Ducks Unlimited

Displaying items by tag: Letters to The Editor

Thursday, 05 September 2019 09:54

Letter to the Editor:

Attitude change

I have been a member of DUNZ since the early 1980s, and a past Director. I owned my first wetlands in 1962 when I was 18 (100 acres in the Waimarino Wetlands, now known as the Deans Block), and I have been actively involved in wetland ownership and preservation ever since. I am currently a partner in the wonderful ‘Home of the Duck’ wetlands in Broadlands.

I have been a keen shooter most of my life, but now chose not to shoot live game. I still  attend duck season opening weekend, set  decoys and call birds, but decided to not kill birds any more. Even so, I still cannot help but draw a mental bead on any duck or pheasant that flies past, and I enjoy clay bird shooting. As a youngster with my father I have shot godwit on the Manukau tidal flats outside the then Henry Kelliher home. I think it was legal then, maybe not! I have shot sparrow and pigeon at the Auckland Met Gun Club, seagulls, hawks, and starlings when I got bored as a stroppy young duck shooter,  pheasant, and quail, and duck aplenty. On  reflection, I am not pleased with some of my shooting decisions, but I have many  wonderful memories of shooting seasons past and the camaraderie that accompanies the hunt.

The reason for this preamble is to firmly place myself in the shooters camp, although I no longer shoot birds. I feel my past and present experience give me a fairly balanced view of wetland conservation trends, and I would like to once again raise the old discussion on the position and relevance of Ducks Unlimited in a modern society. There are many indications of the modern city view of shooters.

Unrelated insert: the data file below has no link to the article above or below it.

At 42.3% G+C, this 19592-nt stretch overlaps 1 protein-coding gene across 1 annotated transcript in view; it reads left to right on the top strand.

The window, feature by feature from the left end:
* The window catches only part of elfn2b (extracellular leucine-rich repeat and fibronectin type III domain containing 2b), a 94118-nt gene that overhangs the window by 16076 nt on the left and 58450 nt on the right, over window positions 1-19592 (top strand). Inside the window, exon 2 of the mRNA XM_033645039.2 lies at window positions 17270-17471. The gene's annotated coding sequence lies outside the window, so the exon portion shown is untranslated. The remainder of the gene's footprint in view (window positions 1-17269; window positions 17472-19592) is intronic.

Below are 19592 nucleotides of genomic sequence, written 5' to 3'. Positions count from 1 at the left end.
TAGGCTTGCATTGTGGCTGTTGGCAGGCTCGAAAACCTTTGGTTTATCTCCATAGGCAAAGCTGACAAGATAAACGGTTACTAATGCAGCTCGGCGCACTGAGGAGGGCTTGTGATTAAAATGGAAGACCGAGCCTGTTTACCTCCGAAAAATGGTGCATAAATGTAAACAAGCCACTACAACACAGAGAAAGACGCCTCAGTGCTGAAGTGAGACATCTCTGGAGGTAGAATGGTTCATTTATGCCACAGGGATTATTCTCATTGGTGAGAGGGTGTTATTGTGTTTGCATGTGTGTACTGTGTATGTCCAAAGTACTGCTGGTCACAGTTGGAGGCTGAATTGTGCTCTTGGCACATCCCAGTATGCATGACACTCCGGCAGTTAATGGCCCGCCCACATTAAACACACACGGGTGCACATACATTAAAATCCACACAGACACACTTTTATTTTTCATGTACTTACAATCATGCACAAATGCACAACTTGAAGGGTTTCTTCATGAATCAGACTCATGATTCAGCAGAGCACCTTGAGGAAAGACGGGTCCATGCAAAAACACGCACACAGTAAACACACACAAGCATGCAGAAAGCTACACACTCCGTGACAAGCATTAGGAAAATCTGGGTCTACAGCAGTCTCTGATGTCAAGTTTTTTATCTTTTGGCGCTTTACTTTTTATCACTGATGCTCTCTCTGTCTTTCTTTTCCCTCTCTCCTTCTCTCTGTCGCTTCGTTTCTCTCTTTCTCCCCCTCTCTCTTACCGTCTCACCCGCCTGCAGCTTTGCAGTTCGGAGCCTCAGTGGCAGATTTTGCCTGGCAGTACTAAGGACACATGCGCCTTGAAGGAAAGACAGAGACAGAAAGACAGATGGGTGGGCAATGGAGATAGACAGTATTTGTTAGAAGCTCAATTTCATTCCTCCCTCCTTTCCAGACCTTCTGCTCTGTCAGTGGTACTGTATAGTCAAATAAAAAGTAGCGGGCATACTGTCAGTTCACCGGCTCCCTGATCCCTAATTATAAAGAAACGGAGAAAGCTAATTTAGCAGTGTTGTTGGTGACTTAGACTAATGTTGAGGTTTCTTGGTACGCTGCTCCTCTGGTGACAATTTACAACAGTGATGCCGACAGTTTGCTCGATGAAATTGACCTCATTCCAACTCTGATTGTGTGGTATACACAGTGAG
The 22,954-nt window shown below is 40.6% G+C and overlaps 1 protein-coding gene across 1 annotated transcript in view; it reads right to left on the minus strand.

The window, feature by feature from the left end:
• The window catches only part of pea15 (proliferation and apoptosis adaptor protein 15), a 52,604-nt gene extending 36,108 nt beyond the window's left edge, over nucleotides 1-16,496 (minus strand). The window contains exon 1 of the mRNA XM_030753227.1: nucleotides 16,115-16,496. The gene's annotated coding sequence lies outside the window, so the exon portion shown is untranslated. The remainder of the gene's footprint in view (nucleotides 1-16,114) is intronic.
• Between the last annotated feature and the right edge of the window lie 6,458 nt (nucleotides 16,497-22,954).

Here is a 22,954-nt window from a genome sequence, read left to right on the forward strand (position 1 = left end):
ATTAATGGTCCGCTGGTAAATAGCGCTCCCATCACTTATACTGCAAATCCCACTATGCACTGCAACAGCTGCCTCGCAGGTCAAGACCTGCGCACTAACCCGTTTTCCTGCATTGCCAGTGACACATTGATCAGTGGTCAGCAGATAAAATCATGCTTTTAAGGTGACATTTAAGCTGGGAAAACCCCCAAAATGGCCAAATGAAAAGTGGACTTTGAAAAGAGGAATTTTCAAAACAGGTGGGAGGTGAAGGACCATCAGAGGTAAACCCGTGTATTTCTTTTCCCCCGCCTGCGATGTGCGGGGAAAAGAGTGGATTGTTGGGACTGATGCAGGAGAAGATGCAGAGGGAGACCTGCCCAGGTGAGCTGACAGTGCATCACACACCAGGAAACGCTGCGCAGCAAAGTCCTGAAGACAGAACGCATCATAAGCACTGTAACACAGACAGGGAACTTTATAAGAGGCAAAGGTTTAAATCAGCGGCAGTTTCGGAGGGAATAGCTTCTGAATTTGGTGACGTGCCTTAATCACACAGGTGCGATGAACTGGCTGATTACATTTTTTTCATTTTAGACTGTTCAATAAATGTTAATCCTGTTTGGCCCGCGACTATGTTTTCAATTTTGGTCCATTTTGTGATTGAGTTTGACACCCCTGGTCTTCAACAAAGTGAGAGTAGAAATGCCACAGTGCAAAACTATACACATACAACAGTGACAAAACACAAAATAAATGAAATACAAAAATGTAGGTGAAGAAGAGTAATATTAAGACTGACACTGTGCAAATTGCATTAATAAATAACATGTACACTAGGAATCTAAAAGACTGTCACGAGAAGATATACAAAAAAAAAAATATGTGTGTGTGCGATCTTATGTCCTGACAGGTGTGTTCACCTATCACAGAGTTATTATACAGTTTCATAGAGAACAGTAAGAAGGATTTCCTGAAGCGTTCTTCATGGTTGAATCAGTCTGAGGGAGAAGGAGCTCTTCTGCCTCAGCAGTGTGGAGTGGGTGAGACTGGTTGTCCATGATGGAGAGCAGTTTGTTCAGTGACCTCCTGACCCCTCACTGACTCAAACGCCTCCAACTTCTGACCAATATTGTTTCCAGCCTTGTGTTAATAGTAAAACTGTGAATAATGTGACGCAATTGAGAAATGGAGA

A recent (June 2013) Campbell Live programme on TV3 highlighted the scorn heaped on swan cullers. Even though it was entirely legal, and possibly environmentally justifiable, it was presented in the worst  possible way. It was hard not to see this as a pretty squalid and cruel affair.

With the urbanisation of the country and more farms being turned into larger corporate style holdings, there seems to be less and less city folk interested in shooting game. Indeed, there has been a very strong swing against shooting with a majority seeing killing birds for ‘sport’ as barbaric. Forget the argument that their lamb chop for dinner has come from a cute baby sheep- live bird shooting is seen as a  brutal and despised occupation. There used to be scores of cars and utes, loaded with eager blokes and an over excited Labrador dog and towing a shabby duck punt, all heading out of Auckland for that first May weekend. This last year I was on the southern migration, and several of us remarked that we saw very few like minded souls. Many traditional swamps and ponds seem undershot compared to years past.